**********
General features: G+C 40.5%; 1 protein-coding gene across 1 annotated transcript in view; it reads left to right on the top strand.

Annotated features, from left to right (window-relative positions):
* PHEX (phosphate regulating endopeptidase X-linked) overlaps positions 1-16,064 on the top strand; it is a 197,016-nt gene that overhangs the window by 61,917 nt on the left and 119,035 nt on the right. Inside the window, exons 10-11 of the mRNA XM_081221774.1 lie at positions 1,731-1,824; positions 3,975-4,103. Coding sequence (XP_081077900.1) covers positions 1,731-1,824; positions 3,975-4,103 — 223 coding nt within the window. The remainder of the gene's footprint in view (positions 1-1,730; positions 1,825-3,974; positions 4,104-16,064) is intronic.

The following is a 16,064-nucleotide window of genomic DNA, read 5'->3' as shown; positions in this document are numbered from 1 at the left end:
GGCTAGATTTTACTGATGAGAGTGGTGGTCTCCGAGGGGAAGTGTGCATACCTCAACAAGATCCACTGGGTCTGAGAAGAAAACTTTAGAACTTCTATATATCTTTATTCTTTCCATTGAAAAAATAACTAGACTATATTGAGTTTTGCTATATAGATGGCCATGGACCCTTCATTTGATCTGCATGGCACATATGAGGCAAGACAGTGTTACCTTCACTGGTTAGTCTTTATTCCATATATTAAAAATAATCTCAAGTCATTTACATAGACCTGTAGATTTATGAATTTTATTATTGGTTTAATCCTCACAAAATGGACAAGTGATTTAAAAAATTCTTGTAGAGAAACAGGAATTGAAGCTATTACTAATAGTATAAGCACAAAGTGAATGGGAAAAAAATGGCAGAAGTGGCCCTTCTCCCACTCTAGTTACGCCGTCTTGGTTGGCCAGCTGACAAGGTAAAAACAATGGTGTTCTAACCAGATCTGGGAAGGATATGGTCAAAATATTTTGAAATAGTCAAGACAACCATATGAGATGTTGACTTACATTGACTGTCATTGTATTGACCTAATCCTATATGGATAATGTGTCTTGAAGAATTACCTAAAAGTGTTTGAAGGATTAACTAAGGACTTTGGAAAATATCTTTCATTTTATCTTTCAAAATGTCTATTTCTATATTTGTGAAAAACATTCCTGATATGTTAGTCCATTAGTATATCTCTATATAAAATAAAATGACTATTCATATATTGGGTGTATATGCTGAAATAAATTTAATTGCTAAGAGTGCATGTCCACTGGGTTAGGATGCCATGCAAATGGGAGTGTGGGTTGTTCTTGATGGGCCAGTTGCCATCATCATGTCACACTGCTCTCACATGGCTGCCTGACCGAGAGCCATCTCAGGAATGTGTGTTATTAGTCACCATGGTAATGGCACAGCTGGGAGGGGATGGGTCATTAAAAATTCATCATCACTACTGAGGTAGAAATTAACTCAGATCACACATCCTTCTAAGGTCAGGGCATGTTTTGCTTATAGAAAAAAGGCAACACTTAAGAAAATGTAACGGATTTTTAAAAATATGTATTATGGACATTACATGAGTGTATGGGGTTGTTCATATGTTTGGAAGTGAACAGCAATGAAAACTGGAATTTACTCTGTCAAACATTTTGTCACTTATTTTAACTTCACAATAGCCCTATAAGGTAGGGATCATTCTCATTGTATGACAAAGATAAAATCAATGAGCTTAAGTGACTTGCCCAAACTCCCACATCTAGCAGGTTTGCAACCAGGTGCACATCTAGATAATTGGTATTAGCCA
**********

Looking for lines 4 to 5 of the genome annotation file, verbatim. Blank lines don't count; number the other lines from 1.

The following is a 16,064-nucleotide window of genomic DNA, read 5'->3' as shown; positions in this document are numbered from 1 at the left end:
GGCTAGATTTTACTGATGAGAGTGGTGGTCTCCGAGGGGAAGTGTGCATACCTCAACAAGATCCACTGGGTCTGAGAAGAAAACTTTAGAACTTCTATATATCTTTATTCTTTCCATTGAAAAAATAACTAGACTATATTGAGTTTTGCTATATAGATGGCCATGGACCCTTCATTTGATCTGCATGGCACATATGAGGCAAGACAGTGTTACCTTCACTGGTTAGTCTTTATTCCATATATTAAAAATAATCTCAAGTCATTTACATAGACCTGTAGATTTATGAATTTTATTATTGGTTTAATCCTCACAAAATGGACAAGTGATTTAAAAAATTCTTGTAGAGAAACAGGAATTGAAGCTATTACTAATAGTATAAGCACAAAGTGAATGGGAAAAAAATGGCAGAAGTGGCCCTTCTCCCACTCTAGTTACGCCGTCTTGGTTGGCCAGCTGACAAGGTAAAAACAATGGTGTTCTAACCAGATCTGGGAAGGATATGGTCAAAATATTTTGAAATAGTCAAGACAACCATATGAGATGTTGACTTACATTGACTGTCATTGTATTGACCTAATCCTATATGGATAATGTGTCTTGAAGAATTACCTAAAAGTGTTTGAAGGATTAACTAAGGACTTTGGAAAATATCTTTCATTTTATCTTTCAAAATGTCTATTTCTATATTTGTGAAAAACATTCCTGATATGTTAGTCCATTAGTATATCTCTATATAAAATAAAATGACTATTCATATATTGGGTGTATATGCTGAAATAAATTTAATTGCTAAGAGTGCATGTCCACTGGGTTAGGATGCCATGCAAATGGGAGTGTGGGTTGTTCTTGATGGGCCAGTTGCCATCATCATGTCACACTGCTCTCACATGGCTGCCTGACCGAGAGCCATCTCAGGAATGTGTGTTATTAGTCACCATGGTAATGGCACAGCTGGGAGGGGATGGGTCATTAAAAATTCATCATCACTACTGAGGTAGAAATTAACTCAGATCACACATCCTTCTAAGGTCAGGGCATGTTTTGCTTATAGAAAAAAGGCAACACTTAAGAAAATGTAACGGATTTTTAAAAATATGTATTATGGACATTACATGAGTGTATGGGGTTGTTCATATGTTTGGAAGTGAACAGCAATGAAAACTGGAATTTACTCTGTCAAACATTTTGTCACTTATTTTAACTTCACAATAGCCCTATAAGGTAGGGATCATTCTCATTGTATGACAAAGATAAAATCAATGAGCTTAAGTGACTTGCCCAAACTCCCACATCTAGCAGGTTTGCAACCAGGTGCACATCTAGATAATTGGTATTAGCCA